Harassment Crimes Defense Attorney serving Fort Worth, Texas
Are you or someone you know facing a harassment charge in Fort Worth or a surrounding city in Tarrant County, Texas? If so, you need an experienced team of Criminal Defense Attorneys to fight on your behalf.
Being investigated and charged with the crime of harassment is a serious matter! Unbelievably, it does not take much evidence for a detective to obtain a warrant for arrest for this crime. The most common scenario is in a dating relationship where one party to the relationship breaks up with the other and becomes offended by the attempts to reconcile the relationship.
For example, we have represented many cases where the girlfriend breaks up with her boyfriend and it is messy. The boyfriend is hurt and does not understand why the relationship has ended so he sends multiple text messages, makes multiple phone calls, and sends multiple emails. The ex-girlfriend wants the communication to stop so she calls the police department and claims “harassment” has occurred. Is it really that simple? Not necessarily! Let us see what Texas criminal law says must be proven by the State of Texas in order to sustain a conviction from the crime of harassment.
What Is Criminal Harassment?
Texas Penal Code §42.07 states that a person commits the offense of Harassment if with intent to harass, annoy, alarm, abuse, torment, or embarrass another, he:
- initiates communication by telephone, in writing, or by electronic communication and in the course of the communication makes a comment, request, suggestion, or proposal that is obscene;
- threatens, by telephone, in writing, or by electronic communication, in a manner reasonably likely to alarm the person receiving the threat, to inflict bodily injury on the person or to commit a felony against the person, a member of his family or household, or his property;
- conveys, in a manner reasonably likely to alarm the person receiving the report, a false report, which is known by the conveyor to be false, that another person has suffered death or serious bodily injury;
- causes the telephone of another to ring repeatedly or makes repeated telephone communications anonymously or in a manner reasonably likely to harass, annoy, alarm, abuse, torment, embarrass, or offend another;
- makes a telephone call and intentionally fails to hang up or disengage the connection;
- knowingly permits a telephone under the person’s control to be used by another to commit an offense under this section; or
- sends repeated electronic communications in a manner reasonably likely to harass, annoy, alarm, abuse, torment, embarrass, or offend another.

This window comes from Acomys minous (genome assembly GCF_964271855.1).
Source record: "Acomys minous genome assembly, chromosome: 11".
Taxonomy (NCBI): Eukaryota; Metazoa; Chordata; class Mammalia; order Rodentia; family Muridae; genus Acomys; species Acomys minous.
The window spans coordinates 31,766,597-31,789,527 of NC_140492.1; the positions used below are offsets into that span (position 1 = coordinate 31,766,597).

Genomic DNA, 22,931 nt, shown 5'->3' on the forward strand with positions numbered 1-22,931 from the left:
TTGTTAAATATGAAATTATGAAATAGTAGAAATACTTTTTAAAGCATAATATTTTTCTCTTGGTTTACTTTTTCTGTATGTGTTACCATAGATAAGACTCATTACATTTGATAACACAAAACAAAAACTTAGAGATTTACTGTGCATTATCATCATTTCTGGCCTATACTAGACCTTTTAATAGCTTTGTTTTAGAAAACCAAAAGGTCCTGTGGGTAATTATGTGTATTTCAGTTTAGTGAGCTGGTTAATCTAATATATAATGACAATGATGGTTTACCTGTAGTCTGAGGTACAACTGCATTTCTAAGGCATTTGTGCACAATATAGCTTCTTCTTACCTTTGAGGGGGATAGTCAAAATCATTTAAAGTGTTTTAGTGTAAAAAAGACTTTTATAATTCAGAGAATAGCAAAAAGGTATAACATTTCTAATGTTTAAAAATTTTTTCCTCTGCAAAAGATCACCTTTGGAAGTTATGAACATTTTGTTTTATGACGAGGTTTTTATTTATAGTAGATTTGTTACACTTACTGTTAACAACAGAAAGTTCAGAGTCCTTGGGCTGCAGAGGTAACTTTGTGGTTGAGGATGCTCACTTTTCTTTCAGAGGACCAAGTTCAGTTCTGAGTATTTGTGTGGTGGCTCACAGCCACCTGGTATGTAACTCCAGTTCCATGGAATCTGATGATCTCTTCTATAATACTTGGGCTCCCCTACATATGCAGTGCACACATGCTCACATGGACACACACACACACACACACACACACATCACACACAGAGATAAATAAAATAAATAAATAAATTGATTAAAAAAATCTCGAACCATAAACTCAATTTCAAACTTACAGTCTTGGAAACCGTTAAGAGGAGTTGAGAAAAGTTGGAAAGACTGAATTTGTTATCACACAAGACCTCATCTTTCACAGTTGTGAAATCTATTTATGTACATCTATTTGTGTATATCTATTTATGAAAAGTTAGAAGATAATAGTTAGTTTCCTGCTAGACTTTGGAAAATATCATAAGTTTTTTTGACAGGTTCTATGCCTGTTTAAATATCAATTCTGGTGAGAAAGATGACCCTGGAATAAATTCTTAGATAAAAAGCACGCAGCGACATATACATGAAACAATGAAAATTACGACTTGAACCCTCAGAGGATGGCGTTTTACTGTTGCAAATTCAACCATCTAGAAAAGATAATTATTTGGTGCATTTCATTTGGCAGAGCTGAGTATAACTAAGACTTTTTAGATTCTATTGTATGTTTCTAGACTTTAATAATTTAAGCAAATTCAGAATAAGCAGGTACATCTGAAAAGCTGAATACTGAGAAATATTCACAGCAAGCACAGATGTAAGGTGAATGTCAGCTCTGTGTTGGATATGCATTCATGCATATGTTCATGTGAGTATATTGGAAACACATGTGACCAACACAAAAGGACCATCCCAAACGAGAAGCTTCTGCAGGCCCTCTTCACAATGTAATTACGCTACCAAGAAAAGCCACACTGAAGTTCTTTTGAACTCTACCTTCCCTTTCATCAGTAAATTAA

As you can see, most harassment charges arise from the accused contacting the alleged victim by text, email, phone call or in-person in a manner that annoys or alarms. The problem with this crime is that what annoys or alarms someone can be subjective. Even though Texas criminal law uses the reasonable person standard when it comes to establishing this fact, police detectives will routinely arrest people based upon the subjective opinion of an alleged victim that claims they were annoyed or alarmed. This can result in many innocent people being arrested for a crime they did not commit.
What Are The Legal Consequences For The Crime Of Harassment?
According to the Texas Penal Code, Harassment is a Class B misdemeanor punishable by up to 180 days in the county jail and up to a $2,000 fine. If the accused has a previous harassment conviction, the punishment range is increased to a Class A Misdemeanor, punishable by up to 1 year in the county jail and up to a $4,000 fine.
What If The Supposed Annoying Or Alarming Communication Was Electronic Only?
One of the most common scenarios where an alleged victim will claim they were harassed is when they receive text messages, emails, or social media messages from someone. Currently, the law is divided in Texas regarding whether electronic communication, solely, can be the basis of a valid harassment charge.
On one occasion, the Texas Appellate Courts have held that electronic communications are protected free speech under the U.S. and Texas Constitution. In other words, the 1st Amendment under the U.S. Constitution provides that certain speech is protected and cannot be limited. In one instance, the Court was focused on the fact that the receiver of the messages can block the reception of messages received by text and email. With social media, the receiver of the messages can also unfriend or block messages as well. The court focused on the fact that unless the messages were threatening, they should be protected by the 1st Amendment.
However, other Texas Appellate Court decisions have sided with the application of electronic communications being harassment. In 2022, the Texas Court of Criminal Appeals held by 5-4 decision that it can be a crime to send emails, texts, and other electronic messages with the intent to annoy, alarm or offend. Here, the narrow majority found that the messages did not violate the First Amendment’s free-speech protections. In a different interpretation, the court found that sending an electronic message is not “speech,” as contemplated by the First Amendment. In other words, Judge Walker believed that the messages were not sent to convey speech. Instead, they were only sent to annoy or alarm the recipient.